The mind of a forward-thinking utility executive likely jumps to devices that utilities provide and might even install and manage. The prime example would be smart meters, but there are more ways that the Internet of Things can help utilities. A quick search of EnergyStar.gov's list of utility rebates yields many programs involving supplies, appliances, HVAC components, etc. As more and more of these become smart enough to join the consumer IoT. Smart utilities will take help their customers understand and share all of this data.
It takes little extrapolation from recent figures to say that just over half of the U.S. is now covered by a smart meter. The U.S. Energy Information Administration (EIA) says that by the end of 2016, “nearly half of U.S. electricity customers [had] smart meters.” That’s approximately 71 million smart meters, out of 150 million customers. These are the more advanced AMI meters, not the less advanced, one-way AMR devices which are leveling off.
Smart thermostats are worth mentioning specifically because they have been an early example of integrating the consumer IoT in the energy sector. They look like the next wave in the utility IoT ecosystem. Some utilities already offer rebates on them. The New York Public Service Commission requires utilities to provide demand response for all retail customers, and this is a major way of doing that.
Bring Your Own Thermostat (BYOT) is an important part. These programs allow customers to hook up their own smart thermostats and connect them with their utilities for demand response. BYOT could soon be a $3 billion market, according to Navigant. The same New York City regulations that require demand response availability for all customers also require incentive payments to customers who respond to 80% of utility demand response requests to their smart thermostat.
The American Public Power Association article, “Enhancing the customer power use experience through technology,” (discussed above) anticipates that utilities will need to integrate more and more hardware in the near future including integration with smart phones. This investment will pay off in integration and efficiency, as Indy Ratnathicam, VP of marketing and strategy at FirstFuel told them, the more complex grid is also, “more integrated and more efficient.” The Business Insider article cited their study results estimating that utilities will save over 10 million per year from 2020 to 2029 on smart meters alone.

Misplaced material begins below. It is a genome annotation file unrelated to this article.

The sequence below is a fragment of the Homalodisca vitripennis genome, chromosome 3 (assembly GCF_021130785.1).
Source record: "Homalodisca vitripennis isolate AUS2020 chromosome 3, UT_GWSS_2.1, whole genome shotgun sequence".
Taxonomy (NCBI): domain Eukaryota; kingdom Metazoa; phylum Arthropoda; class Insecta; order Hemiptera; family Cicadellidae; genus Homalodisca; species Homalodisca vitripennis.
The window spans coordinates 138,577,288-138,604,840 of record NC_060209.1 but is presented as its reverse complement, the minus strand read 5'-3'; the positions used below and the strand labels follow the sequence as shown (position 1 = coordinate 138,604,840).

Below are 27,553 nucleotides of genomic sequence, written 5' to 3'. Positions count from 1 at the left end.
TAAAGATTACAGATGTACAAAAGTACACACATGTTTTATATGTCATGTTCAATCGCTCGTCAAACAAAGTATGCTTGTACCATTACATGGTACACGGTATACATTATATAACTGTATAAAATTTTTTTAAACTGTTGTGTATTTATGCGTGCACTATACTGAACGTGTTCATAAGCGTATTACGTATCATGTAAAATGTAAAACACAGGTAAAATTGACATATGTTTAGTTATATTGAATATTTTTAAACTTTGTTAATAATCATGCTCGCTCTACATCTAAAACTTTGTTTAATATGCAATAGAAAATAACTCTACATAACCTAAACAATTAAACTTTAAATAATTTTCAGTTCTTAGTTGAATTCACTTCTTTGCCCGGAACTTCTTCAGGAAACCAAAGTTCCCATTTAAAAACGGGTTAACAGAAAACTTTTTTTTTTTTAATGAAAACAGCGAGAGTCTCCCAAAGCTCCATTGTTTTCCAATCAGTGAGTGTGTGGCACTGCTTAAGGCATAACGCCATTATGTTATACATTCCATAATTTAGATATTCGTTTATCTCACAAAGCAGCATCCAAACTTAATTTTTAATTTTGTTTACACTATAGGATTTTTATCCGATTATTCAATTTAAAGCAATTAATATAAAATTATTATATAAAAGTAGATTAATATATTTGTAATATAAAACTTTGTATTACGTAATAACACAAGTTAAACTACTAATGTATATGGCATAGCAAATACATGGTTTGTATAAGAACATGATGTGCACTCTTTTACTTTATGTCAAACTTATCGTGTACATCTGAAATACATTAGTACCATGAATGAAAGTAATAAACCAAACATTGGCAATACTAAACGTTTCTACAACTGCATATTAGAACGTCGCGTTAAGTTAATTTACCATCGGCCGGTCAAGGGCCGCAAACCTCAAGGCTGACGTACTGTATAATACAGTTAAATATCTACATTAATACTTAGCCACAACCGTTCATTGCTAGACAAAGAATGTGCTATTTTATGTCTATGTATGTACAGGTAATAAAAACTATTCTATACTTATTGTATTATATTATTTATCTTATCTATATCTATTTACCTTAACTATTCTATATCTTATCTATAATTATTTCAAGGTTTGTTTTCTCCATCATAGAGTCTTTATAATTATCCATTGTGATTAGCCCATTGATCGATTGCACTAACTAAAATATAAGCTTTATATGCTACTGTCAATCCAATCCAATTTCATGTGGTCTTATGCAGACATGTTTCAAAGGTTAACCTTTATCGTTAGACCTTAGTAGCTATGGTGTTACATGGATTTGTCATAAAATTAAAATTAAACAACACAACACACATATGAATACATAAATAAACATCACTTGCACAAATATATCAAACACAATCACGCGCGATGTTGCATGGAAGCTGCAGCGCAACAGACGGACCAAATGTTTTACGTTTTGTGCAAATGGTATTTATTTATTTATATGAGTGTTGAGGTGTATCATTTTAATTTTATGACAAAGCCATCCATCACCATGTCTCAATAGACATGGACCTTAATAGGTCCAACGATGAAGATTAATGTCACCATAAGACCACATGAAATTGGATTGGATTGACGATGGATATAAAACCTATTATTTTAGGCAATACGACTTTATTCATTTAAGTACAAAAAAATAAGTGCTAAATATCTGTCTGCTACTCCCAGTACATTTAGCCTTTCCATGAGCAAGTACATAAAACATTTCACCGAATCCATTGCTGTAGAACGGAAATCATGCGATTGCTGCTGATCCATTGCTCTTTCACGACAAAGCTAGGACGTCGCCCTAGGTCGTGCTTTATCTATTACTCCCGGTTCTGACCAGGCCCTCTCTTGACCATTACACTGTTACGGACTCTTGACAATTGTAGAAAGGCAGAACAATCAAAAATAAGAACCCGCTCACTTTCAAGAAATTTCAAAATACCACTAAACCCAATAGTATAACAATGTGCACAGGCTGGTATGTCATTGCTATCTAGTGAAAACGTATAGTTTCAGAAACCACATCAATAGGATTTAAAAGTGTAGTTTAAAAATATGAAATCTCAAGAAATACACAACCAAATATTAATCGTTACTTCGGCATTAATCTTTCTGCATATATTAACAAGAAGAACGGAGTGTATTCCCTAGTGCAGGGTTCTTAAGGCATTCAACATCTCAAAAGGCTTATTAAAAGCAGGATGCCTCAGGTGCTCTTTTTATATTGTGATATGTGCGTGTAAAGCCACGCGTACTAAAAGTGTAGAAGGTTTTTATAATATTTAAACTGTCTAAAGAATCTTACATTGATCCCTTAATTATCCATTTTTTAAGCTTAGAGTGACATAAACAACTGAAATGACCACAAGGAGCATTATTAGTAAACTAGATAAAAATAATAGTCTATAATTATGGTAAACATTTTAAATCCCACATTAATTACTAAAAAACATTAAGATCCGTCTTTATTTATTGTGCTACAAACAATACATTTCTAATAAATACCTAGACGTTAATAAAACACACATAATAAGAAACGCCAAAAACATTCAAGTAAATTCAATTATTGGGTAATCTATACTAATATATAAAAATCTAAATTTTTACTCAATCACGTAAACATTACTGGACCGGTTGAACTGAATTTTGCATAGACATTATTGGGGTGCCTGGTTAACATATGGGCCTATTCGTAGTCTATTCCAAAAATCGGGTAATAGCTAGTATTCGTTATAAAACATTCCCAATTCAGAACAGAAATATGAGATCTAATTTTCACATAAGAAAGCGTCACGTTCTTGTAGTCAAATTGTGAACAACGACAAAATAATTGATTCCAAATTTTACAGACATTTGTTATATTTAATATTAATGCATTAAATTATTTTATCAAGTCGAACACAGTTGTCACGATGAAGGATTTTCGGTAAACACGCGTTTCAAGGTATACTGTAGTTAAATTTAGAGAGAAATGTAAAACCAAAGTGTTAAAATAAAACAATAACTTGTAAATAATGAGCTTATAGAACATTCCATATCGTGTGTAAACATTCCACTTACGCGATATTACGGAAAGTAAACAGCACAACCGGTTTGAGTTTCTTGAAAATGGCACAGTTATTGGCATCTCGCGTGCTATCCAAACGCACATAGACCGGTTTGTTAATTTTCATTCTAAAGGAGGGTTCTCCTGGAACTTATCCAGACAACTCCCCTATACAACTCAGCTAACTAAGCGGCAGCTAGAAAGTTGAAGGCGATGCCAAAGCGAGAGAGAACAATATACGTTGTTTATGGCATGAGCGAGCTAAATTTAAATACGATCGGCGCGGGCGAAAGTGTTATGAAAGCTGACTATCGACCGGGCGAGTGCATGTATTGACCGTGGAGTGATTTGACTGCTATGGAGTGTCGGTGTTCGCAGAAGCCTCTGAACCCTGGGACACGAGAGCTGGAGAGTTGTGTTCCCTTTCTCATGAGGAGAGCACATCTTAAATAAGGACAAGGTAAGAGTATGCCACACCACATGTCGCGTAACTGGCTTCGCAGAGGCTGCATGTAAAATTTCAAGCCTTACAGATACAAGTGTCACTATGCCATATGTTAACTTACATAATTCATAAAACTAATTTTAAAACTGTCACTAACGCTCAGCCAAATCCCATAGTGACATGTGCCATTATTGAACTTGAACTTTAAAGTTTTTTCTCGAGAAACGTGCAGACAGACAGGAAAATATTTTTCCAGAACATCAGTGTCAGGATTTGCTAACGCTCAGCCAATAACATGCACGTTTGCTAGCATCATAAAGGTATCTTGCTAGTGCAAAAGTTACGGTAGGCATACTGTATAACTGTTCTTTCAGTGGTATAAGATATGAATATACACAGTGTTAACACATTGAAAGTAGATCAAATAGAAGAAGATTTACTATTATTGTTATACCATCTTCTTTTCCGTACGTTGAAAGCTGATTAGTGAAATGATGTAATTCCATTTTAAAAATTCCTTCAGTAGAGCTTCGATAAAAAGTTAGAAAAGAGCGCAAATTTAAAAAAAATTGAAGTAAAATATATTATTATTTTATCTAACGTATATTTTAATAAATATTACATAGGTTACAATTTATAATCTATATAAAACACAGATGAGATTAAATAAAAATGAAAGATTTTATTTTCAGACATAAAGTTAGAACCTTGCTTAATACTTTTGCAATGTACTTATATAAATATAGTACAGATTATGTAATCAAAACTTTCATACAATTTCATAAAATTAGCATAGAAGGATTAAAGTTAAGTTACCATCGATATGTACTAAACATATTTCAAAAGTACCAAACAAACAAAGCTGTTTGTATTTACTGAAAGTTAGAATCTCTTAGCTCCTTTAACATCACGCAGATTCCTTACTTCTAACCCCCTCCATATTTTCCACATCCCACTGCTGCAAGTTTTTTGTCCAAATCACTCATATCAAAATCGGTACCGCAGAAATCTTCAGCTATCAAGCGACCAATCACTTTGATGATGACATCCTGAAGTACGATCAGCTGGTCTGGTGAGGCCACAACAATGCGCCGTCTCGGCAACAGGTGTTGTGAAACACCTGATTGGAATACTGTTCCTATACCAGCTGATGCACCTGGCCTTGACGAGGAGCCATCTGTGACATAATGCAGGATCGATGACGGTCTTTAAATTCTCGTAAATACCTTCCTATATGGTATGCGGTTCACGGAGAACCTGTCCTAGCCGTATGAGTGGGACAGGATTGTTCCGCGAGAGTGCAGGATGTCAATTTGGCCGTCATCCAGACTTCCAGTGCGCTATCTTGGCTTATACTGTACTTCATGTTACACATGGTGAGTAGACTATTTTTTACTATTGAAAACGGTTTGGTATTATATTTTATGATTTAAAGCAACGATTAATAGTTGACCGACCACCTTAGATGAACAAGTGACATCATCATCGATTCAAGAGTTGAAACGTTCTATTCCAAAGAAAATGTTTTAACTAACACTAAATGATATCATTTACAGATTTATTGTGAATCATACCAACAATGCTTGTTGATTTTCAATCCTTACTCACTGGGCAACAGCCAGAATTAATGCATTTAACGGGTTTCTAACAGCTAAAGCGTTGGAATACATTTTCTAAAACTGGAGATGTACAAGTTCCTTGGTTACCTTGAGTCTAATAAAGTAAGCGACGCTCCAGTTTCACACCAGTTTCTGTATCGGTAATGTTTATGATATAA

The internet of things is not restricted to utility-side devices, nor is it restricted to dedicated hardware. The smartphone is a key component of a smart home. Pew Research estimates that 77% of American adults own a smartphone and 53% own a tablet in 2018.
“The smartphone is the remote control for your smart home.” In 2015, a study by CNET and Coldwell Banker found that over a quarter of American houses, and almost half of Millennials, had at least one smart home device. Over three quarters (76%) of people who have smart home products, use a mobile device to control them.
Smartphones are now an integral part of life and a key piece of customer experience and satisfaction. They are also a major part of the smart home, and the first point of contact for customer communication whether by email, website, app, phone call or text message. So they are an important part of the utility-connected device ecosystem.
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Another, more recent consumer device, the smart speaker, illustrates that. Almost 17% of Americans now own a smart speaker, finds a report from NPR and Edison Research (pdf). Smart speakers, like Amazon Echo, Google Home, Apple HomePod, or Microsoft Alexa, connect many different smart home devices and the internet, and this technology illustrates an important point about integrating devices, people seem to really like it. “Sixty-five percent [of smart speaker users] say that they wouldn’t want to go back to life without their Smart Speaker,” the report says, and when people like something they use it. Over half of smart speaker owners said they were using their speaker more or as much as they did in the first month, and another third were using it just as much as in the first month.